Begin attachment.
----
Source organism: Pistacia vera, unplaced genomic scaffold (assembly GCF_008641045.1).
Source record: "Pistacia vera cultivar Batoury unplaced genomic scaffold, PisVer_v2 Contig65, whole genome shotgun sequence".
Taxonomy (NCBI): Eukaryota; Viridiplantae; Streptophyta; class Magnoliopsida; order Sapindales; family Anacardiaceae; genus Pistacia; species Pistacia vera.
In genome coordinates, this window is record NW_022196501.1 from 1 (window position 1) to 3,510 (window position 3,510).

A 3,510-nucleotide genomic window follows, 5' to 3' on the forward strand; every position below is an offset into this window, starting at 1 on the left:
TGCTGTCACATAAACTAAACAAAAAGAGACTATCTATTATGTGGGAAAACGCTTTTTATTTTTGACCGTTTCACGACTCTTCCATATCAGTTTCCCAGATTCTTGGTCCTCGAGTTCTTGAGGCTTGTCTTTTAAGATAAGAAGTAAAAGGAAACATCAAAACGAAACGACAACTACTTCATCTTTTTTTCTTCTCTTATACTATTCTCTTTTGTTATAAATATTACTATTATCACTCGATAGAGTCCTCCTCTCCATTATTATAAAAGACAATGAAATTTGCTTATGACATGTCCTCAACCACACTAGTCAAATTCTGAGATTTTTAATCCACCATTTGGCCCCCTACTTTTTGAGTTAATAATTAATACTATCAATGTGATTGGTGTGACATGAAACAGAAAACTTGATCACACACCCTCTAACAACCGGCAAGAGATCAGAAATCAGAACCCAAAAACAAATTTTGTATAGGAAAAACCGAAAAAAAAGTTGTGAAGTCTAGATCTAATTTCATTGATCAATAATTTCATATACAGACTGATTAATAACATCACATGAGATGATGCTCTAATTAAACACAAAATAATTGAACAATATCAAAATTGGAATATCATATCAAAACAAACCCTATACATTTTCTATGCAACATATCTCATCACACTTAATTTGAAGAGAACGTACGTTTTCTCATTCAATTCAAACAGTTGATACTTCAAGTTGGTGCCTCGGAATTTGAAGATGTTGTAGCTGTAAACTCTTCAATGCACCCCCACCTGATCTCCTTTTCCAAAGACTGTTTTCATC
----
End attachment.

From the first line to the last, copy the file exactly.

Source organism: Pistacia vera, unplaced genomic scaffold (assembly GCF_008641045.1).
Source record: "Pistacia vera cultivar Batoury unplaced genomic scaffold, PisVer_v2 Contig65, whole genome shotgun sequence".
Taxonomy (NCBI): Eukaryota; Viridiplantae; Streptophyta; class Magnoliopsida; order Sapindales; family Anacardiaceae; genus Pistacia; species Pistacia vera.
In genome coordinates, this window is record NW_022196501.1 from 1 (window position 1) to 3,510 (window position 3,510).

A 3,510-nucleotide genomic window follows, 5' to 3' on the forward strand; every position below is an offset into this window, starting at 1 on the left:
TGCTGTCACATAAACTAAACAAAAAGAGACTATCTATTATGTGGGAAAACGCTTTTTATTTTTGACCGTTTCACGACTCTTCCATATCAGTTTCCCAGATTCTTGGTCCTCGAGTTCTTGAGGCTTGTCTTTTAAGATAAGAAGTAAAAGGAAACATCAAAACGAAACGACAACTACTTCATCTTTTTTTCTTCTCTTATACTATTCTCTTTTGTTATAAATATTACTATTATCACTCGATAGAGTCCTCCTCTCCATTATTATAAAAGACAATGAAATTTGCTTATGACATGTCCTCAACCACACTAGTCAAATTCTGAGATTTTTAATCCACCATTTGGCCCCCTACTTTTTGAGTTAATAATTAATACTATCAATGTGATTGGTGTGACATGAAACAGAAAACTTGATCACACACCCTCTAACAACCGGCAAGAGATCAGAAATCAGAACCCAAAAACAAATTTTGTATAGGAAAAACCGAAAAAAAAGTTGTGAAGTCTAGATCTAATTTCATTGATCAATAATTTCATATACAGACTGATTAATAACATCACATGAGATGATGCTCTAATTAAACACAAAATAATTGAACAATATCAAAATTGGAATATCATATCAAAACAAACCCTATACATTTTCTATGCAACATATCTCATCACACTTAATTTGAAGAGAACGTACGTTTTCTCATTCAATTCAAACAGTTGATACTTCAAGTTGGTGCCTCGGAATTTGAAGATGTTGTAGCTGTAAACTCTTCAATGCACCCCCACCTGATCTCCTTTTCCAAAGACTGTTTTCATC